A mother poses as a fake doctor: she will face justice
Identity fraud is a crime that is punishable by one year of imprisonment and a €15,000 fine. Last April, the mother of a family was convicted for having spent three years fraudulently claiming to be a qualified medical doctor. Here we look back at this high-risk scam.
Fraud and impersonation charges for the mother
Over the course of three years, a 31-year-old woman, mother of three children and holder of a vocational training certificate in real estate management, had been practicing at the occupational medicine and healthcare center at Champs-sur-Marne, in the suburbs of Paris, France. In what capacity? As an occupational physician.
Unemployed since 2018, the young woman said she felt hounded by the need for money, to the extent that she applied for a job she was not qualified to do. After giving Covid-19 vaccines at the height of the epidemic, she was caught out for her fraudulent behavior in October 2021. The center discovered that she had falsified certificates and that she was using a fake RPPS (French health professionals directory) number.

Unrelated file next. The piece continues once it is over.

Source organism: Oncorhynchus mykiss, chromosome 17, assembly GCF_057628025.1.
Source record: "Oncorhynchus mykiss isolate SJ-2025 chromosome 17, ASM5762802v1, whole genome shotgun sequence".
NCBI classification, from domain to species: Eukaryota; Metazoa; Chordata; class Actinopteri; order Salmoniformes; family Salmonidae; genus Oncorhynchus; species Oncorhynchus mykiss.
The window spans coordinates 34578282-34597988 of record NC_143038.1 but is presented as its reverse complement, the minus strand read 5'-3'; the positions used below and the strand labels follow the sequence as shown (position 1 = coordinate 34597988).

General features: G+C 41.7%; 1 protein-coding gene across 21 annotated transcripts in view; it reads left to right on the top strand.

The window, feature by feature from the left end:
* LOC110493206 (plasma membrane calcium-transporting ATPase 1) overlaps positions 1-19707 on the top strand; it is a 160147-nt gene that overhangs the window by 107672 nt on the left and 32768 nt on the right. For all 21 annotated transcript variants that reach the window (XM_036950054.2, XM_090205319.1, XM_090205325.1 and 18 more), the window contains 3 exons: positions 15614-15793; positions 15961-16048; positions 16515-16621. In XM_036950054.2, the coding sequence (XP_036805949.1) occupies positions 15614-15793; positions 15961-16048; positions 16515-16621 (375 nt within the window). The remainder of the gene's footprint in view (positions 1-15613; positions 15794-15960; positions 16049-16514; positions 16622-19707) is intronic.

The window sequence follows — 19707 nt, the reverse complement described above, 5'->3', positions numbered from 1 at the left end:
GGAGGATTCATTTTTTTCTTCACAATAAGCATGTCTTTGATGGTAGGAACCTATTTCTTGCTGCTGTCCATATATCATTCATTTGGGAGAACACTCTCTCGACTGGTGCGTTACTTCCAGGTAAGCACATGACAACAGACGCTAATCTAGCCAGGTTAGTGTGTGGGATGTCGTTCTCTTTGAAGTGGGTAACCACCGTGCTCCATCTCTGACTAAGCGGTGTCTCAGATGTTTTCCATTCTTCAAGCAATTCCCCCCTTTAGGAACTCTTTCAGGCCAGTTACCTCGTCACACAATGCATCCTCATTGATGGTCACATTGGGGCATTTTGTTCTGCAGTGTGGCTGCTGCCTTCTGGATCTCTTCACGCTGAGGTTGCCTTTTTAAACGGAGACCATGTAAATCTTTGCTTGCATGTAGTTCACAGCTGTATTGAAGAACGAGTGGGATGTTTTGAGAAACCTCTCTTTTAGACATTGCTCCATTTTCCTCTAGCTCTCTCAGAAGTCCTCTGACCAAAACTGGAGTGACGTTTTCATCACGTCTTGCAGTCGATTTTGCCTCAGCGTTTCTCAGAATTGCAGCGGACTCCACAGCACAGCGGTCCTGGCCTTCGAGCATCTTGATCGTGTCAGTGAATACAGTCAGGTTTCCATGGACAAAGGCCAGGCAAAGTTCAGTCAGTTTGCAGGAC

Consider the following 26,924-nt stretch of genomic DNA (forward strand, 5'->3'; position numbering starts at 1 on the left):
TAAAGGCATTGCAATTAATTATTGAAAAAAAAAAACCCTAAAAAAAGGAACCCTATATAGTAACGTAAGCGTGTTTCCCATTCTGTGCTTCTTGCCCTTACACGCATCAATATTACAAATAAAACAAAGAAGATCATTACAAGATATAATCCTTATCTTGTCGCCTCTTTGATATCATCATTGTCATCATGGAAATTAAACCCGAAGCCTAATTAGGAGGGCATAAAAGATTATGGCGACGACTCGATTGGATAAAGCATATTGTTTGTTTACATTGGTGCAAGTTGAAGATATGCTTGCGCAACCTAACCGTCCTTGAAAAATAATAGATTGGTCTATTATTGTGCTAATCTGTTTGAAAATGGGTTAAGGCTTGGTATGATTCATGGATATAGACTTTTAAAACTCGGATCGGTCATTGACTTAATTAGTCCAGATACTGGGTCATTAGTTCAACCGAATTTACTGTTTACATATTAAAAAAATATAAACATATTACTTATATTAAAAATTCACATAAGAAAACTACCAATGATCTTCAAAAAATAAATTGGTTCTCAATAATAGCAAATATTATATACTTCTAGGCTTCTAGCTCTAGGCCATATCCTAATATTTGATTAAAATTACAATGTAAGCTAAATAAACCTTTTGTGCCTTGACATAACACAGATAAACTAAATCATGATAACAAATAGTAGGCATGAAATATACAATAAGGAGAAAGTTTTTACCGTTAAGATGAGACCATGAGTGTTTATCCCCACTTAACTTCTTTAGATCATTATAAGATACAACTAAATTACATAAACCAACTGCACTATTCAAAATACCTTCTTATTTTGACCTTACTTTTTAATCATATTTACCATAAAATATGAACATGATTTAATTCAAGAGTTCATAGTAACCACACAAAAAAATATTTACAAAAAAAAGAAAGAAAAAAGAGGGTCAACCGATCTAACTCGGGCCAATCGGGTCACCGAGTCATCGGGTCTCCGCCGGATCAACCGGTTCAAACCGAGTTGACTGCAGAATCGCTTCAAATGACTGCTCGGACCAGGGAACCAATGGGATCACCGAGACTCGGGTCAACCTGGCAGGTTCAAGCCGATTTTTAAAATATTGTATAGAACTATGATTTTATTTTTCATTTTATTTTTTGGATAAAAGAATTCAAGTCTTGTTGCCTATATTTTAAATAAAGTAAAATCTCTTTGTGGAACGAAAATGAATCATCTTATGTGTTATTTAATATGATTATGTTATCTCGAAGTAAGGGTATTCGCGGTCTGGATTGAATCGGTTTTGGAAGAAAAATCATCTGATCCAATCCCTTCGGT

When her employer discovered that she had invented a fake degree from the faculty of medicine of Strasbourg, she was fired on the spot, after having managed to declare close to €70,000 in taxable income per year in 2019 and 2020.
Comeback as an ophthalmologist
While the story could have ended there, the defendant, who had already been sentenced to wear an electronic bracelet a few years previously for breach of trust, decided to come back as an ophthalmologist!
She practiced for one month, having stolen the identity of two qualified professionals. She notably held sessions in various towns in the Seine-et-Marne area before being discovered and arrested.
Léa Dreyfus, deputy public prosecutor, called for a two-year prison sentence (including one year without remission) for this woman who put hundreds of lives at risk. In the end, the fake-doctor was sentenced to three years, including two without remission, for having “shown such strong will to commit fraud,” according to the presiding judge.